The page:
Euphrates and Tigris Rivers


The Euphrates-Tigris River Basin, also known as the Fertile Crescent, is a vast transboundary river system located in southwestern Asia. According to the Food and Agriculture Organization (FAO), the Euphrates occupies a total area of 879,790 km2 between Iraq (46%), Turkey (22%), the Islamic Republic of Iran (19%), the Syrian Arab Republic (11%), Saudi Arabia (1.9%), and Jordan (0.03%).

The Euphrates and Tigris rivers begin in the same place (Turkey), where they receive upland snow, and rainwater from the Zagros and the Taurus mountains. The rivers then split as they flow somewhat parallel in a southeast direction through Syria and Iraq, and converge again into the Persian Gulf. The Tigris-Euphrates River valley is believed to be the origin of the ancient Sumerian, Assyrian, Akkadian, and Babylonian civilizations.

Climate Change Influence

A paper titled, “The Impact of Climate Change on the Euphrates-Tigris Basin and Political Dynamics in the Region“, maintains that different parts of the basin will be uniquely affected by climate change. According to the paper’s author, Gokce Sencan, a research associate at the Public Policy Institute of California’s Water Policy Center, “climate change will “impact the Euphrates-Tigris Basin in multiple ways and the impact is likely to show variations depending on the microclimate of the basin’s different geographic segments”.

Even “moderate” can lessen the accumulation of snow-water equivalent could be as high as 30% to 50% in some parts of Turkey’s area of high or mountainous areas (Southern Turkey, Syria, Israel, Lebanon, Iraq, Saudi Arabia, Iran, and the Caucasus Mountains). Loss of ground snow in the Turkey region will give way to darker surfaces underneath, such as that ocean water, rock, or vegetation. This will effectively increase temperatures because surfaces that appear white and lightly colored reflect sunlight much more than those that are darkly colored. This phenomenon is known as albedo.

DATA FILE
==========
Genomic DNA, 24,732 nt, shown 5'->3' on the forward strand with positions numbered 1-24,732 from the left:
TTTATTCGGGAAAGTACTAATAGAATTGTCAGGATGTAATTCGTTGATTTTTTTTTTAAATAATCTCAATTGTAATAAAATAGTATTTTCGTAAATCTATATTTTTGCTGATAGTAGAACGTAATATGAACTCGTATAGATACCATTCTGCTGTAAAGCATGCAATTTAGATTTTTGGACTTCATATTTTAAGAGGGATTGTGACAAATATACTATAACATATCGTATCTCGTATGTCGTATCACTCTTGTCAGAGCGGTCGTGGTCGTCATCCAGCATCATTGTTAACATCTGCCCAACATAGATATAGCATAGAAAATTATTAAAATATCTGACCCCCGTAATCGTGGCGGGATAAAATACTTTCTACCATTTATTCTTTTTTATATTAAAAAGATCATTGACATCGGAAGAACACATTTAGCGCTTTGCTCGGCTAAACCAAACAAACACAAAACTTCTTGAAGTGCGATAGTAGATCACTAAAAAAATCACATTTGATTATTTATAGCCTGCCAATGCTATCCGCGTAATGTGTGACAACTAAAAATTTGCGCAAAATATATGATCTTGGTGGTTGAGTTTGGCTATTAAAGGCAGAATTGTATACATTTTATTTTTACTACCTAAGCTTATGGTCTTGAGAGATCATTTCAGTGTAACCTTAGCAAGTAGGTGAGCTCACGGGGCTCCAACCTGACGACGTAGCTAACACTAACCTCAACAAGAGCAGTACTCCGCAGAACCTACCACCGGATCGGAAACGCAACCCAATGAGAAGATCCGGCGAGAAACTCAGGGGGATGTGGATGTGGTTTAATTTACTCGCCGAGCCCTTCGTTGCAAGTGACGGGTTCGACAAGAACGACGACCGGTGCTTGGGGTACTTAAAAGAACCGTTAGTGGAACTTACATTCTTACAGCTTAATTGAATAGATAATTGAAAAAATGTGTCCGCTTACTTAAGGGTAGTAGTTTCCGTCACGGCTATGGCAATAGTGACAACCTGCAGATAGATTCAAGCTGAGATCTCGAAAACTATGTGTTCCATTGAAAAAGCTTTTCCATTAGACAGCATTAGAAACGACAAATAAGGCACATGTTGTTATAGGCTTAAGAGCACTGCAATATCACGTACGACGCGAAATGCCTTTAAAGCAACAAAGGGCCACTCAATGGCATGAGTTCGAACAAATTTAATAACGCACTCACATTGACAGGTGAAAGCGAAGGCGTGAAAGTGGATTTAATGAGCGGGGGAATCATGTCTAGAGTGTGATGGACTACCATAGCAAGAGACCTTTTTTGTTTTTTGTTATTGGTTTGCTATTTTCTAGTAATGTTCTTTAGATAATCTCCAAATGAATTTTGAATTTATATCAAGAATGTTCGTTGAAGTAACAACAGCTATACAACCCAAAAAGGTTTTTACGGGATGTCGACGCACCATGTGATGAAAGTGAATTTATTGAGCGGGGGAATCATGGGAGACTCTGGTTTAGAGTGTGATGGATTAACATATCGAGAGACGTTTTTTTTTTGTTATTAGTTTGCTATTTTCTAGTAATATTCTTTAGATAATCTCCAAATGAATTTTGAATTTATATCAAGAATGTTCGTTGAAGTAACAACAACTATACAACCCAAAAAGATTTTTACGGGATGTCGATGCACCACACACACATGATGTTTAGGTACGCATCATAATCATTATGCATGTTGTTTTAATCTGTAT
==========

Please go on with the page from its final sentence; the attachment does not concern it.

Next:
Heightened temperatures within the basin could also increase evaporation and result in drier soils. Although enhanced evaporation may result in more precipitation, evaporation could also offset or surpass any rainfall increase. This means that higher temperatures have the potential to intensify the expected reduction in winter precipitation and water shortages.

The Euphrates and Tigris supply water to roughly 30 million people and 60 million people respectively for hydropower and agriculture. Therefore, water resources in the river systems are invaluable. Loss of ground snow, coupled with the loss of precipitation, could in theory limit the total amount of water resources, thereby reducing streamflow rates in the Euphrates-Tigris River Basin. Water resources in the basin may already have been decreasing in recent years. This consequently means serious food and water security concerns for people that depend on the basin.

Conclusion

As stated in, “The Impact of Climate Change on the Euphrates-Tigris Basin and Political Dynamics in the Region”, the most significant consequences of climate change will likely be higher temperatures, lessened ground snow, and reduced winter precipitation. Reductions in stream water will decrease the amount of water available for irrigation, hydropower energy production, and agriculture productivity. Shortages in usable water could also bring about water-related economic and political challenges.


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